I had wanted to fly, but the awesomely cheap flights from Southwest left at awesomely ridiculous times and no one wants a house guest they have to schlep to the airport at 5am. So I drove. And to cope I decided to take a page from a former shrink's suggestion book and just break it all down into little segments. And you know. It totally worked. Middle of Tennessee to the Middle of Ohio? No, no, we're just going to drive from Nashville to Bowling Green. It's an hour. College kids do it every weekend. Then from Bowling Green to Louisville. Two hours. Boring, but very do-able. Louisville to Cincinnati - a measly hour and a half. Cincinnati to Columbus - same thing! Unbelievably boring! But still only an hour and a half! Toss in a few pit stops, some CDs and Diet Cokes and voila, I'm there.
Only there were no CDs as I forgot to pack them. Thankfully there is a public radio station accessible from just about anywhere in the country. There are also digital cameras that you can point toward the passing scenery and take random photos to pass the time while you're driving. Yes, while you're driving. That's why God created auto-focus.
So, in case you're wondering just what it looks like to drive from Nashville, TN to Columbus, OH on a Thursday afternoon. I'll show you.
For most of the trip it looks a lot like this:
Lovely hills and trees. The occasional rolling pasture with a grazing cow and old weathered tobacco barn. At some point north of Louisville all that loveliness starts to get a bit dull, but just as you're about to get antsy the road gets curvy and the hills get tighter and steeper and then suddenly you come around a bend and whammo - there's the Cincinnati skyline.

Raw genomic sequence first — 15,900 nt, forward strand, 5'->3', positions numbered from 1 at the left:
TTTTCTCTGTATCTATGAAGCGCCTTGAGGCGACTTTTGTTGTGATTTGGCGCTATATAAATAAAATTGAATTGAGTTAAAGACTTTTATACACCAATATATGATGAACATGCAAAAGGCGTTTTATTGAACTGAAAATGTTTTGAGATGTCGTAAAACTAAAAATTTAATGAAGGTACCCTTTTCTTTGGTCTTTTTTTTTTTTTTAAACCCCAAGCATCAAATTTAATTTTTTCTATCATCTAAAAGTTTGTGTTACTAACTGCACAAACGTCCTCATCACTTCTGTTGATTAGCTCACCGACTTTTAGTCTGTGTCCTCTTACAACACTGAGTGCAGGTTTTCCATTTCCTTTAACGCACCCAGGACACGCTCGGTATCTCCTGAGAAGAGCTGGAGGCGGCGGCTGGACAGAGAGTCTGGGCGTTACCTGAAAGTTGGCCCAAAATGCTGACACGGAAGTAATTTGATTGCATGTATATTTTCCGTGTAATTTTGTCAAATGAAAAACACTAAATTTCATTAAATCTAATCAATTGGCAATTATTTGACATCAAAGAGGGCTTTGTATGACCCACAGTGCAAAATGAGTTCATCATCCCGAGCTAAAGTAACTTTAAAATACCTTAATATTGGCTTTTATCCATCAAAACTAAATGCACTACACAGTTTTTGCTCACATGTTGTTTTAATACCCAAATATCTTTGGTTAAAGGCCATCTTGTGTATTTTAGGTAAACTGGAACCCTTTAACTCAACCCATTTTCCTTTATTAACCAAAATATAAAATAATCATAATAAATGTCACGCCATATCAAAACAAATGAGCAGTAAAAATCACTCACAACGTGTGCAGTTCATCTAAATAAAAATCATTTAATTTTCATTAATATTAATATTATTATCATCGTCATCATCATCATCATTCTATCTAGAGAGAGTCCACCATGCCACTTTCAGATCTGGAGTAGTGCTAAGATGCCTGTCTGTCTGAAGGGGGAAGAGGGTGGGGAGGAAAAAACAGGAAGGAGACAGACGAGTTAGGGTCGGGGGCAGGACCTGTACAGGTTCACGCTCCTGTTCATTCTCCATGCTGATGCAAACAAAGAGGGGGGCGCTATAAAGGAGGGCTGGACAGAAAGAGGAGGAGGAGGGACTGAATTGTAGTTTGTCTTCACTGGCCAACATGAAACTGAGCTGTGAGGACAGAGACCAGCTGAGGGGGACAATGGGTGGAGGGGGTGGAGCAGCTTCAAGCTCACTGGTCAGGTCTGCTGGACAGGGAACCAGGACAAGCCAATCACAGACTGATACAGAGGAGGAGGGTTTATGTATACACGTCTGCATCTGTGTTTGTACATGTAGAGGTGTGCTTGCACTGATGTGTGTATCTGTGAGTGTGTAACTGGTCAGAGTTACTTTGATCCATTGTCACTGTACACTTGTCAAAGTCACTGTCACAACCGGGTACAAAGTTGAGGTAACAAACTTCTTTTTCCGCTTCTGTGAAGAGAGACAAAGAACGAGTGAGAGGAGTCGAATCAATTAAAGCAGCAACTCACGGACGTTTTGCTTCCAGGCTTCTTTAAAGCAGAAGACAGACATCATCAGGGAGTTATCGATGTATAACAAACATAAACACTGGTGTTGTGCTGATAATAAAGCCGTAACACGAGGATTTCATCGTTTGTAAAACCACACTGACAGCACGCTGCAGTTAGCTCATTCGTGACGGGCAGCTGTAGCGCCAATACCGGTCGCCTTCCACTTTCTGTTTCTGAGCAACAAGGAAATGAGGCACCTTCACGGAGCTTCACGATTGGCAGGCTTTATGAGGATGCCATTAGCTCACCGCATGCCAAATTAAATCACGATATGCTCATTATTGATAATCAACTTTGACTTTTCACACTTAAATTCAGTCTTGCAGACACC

Cincinnati's a fun city to drive through as long as traffic isn't too bad. You get to go over a big bridge. See the new stadium. Lots of cool old architecture and tall buildings.
But then about 15 minutes later it all changes. The hills disappear. The asphalt highway turns to sections of flat, flaaaaaaat concrete with spacers between them that make the last hour and half of your trip the Midwest version of Chinese water torture. Ga-gunk, ga-gunk, ga-gunk, ga-gunk. For ninety miles. And all you can see is corn. Corn. For. nine. ty. mi. les.
And no, I've never had the privilege of driving through any of the big, square, scary states, so I'm sure that this is quite a breeze in comparison. But when all you have are your own thoughts, a digital camera and Terry Gross to keep you company, you can see how a person could go a bit mad.
But I made it safe and sound (ish) and will be sharing more of my weekend adventure later. That's all for now. Safe travels.